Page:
By Elias Savada.

I pray that Stillwater is just a blip on the director’s stunning career.

I wish that I could recommend this latest film from director Tom McCarthy, whose first feature, The Station Agent, remains fresh in my mind after 18 years. I loved that inaugural work (“a film with talent, sophistication, humor, and sensitivity rolled into a joyous, grief-cleansing, heart-lifting 90 minutes”). If you don’t remember back that far – or to The Visitor and Win Win (his 2nd and 3rd efforts), revisit his Academy Award®-winning Spotlight from 2016. That hard-hitting drama about the Boston Globe‘s investigation into widespread child sex abuse by Roman Catholic priests (and very much still in the news, with the recent charging of Theodore E. McCarrick, a former cardinal, with sexual abuse), seems just a heartbeat away from his new film, very loosely based on the story of Amanda Knox, the American teenager caught up in an Italian murder controversy back in 2007. Knox has accused the director and actor of “rip[ping] off my story without my consent at the expense of my reputation.” I suspect that she might be especially upset on how the film (which is fictional) twists the ending.

Alas, Stillwater, is quite still for most of its in over-extended 140-minute running time. Damon’s beleaguered, baseball-capped, blue collar Bill Baker is a recovering ex-con and ex-addict who drifts about life in Oklahoma between brief stints working oil rigs and construction sites. Yup, he drives a pickup truck. Meanwhile, his grown daughter, Allison (Abigail Breslin), is imprisoned in Marseille for a crime she insists was committed by someone else. Ever so often, dad travels to France, returning to a budget hotel, where from a barebones room he visits his daughter, offering her homegrown supplies, news from her family, then treks out to the authorities to try to get the case reconsidered and Allison freed. Ultimately he relocates there for an extended stay.

After the incarcerated woman offers her dad some leads – and the French legal system refuses to follow them up – it’s left for the American fish-out-of-water to do his own sleuthing, occasionally assisted by some local cops, but mostly left on his own to try and find the missing “person of interest” his daughter has identified. His stern demeanor, accompanied by a limited French (and English, too, for the most part) vocabulary, is no match for the ruffians in his mist. Oh, if Damon had only been allowed to access some of that Jason Bourne juice that rushed through his veins in the three action thrillers based on that character created by Robert Ludlum.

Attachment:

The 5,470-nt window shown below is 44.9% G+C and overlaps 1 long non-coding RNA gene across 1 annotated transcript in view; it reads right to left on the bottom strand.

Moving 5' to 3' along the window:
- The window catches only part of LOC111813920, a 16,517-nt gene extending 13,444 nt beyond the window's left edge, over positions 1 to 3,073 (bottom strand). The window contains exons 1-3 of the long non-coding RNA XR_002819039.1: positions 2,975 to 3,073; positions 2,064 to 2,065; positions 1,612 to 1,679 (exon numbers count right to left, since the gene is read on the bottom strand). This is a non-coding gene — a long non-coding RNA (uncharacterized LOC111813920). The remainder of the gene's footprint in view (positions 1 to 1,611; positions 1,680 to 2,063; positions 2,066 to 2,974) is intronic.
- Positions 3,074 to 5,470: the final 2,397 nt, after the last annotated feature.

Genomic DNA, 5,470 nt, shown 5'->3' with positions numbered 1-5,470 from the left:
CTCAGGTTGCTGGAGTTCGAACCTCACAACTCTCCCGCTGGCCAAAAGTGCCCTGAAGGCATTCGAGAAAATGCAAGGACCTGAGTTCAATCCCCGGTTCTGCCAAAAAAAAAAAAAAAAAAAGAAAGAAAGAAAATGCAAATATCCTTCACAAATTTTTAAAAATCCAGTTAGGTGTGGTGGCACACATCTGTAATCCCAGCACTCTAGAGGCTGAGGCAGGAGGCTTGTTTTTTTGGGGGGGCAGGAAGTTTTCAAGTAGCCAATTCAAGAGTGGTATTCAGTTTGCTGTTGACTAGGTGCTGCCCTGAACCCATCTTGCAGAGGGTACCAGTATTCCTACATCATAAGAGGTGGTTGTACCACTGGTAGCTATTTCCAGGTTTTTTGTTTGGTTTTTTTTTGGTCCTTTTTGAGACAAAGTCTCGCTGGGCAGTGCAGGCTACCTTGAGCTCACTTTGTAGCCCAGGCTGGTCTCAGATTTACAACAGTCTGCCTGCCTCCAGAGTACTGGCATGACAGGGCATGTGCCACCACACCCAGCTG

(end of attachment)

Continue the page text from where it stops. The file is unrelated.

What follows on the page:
No, here you’ll need to settle for a screenplay by McCarthy & Marcus Hinchey and Thomas Bidegain & Noé Debré, with shifting focal points, first on Breslin’s character, and then on someone else. Their political tale displays the American male as a working-class anti-hero, too proud for his own good, but impassive to change. The script tries to smooth out his rough edges and energize the staid action by introducing a wannabee French actress, Virginie (Camille Cottin). She sports a cherubic 9-year-old child, Maya (Lilou Siauvaud), who becomes the American’s interpreter, as he serves as her devoted babysitter. For quite a while the relationship is platonic, and even when it eventually moves into friends-with-benefits mode, it’s hard to find the love between the two very believable. Bill’s not built that way. His rapport with Maya blossoms into something that reflects how the estranged father might have reassembled his broke-down parenting skills now that he’s on a mission of reconciliation.

Damon constantly puts on a stern face as a God-fearing American, but, thankfully, his Republican side doesn’t lean toward the extreme, and that the former U.S. President held no esteem in his mind. He didn’t cast a ballot for or against him. He just didn’t vote.

The bleakness of Bill’s self-impoverished character, which is a distinct, near-polar opposite of his daughter’s mindset, ultimately pushes them to bump heads of how his actions have jeopardized her situation. While Damon does a fine job to stay in his confined character, there’s just so much he can do with it.

The problem I have is that the film didn’t engage me. Maybe, if someone put a firecracker under someone’s butt, Stillwater might have risen about its lackluster frame, but McCarthy’s film seems to be looking for a different angle than his previous efforts, so the lingering effect (and the film is guilty of doing too much of that) leans toward being something quite long-in-the-tooth. I pray that Stillwater is just a blip on the director’s stunning career.

Elias Savada is a movie copyright researcher, critic, craft beer geek, and avid genealogist based in Bethesda, Maryland. He helps program the Spooky Movie International Movie Film Festival, and previously reviewed for Film Threat and Nitrate Online. He is an executive producer of the horror film German Angst and the documentary Nuts! He co-authored, with David J. Skal, Dark Carnival: the Secret World of Tod Browning (a revised edition will be published by Centipede Press).

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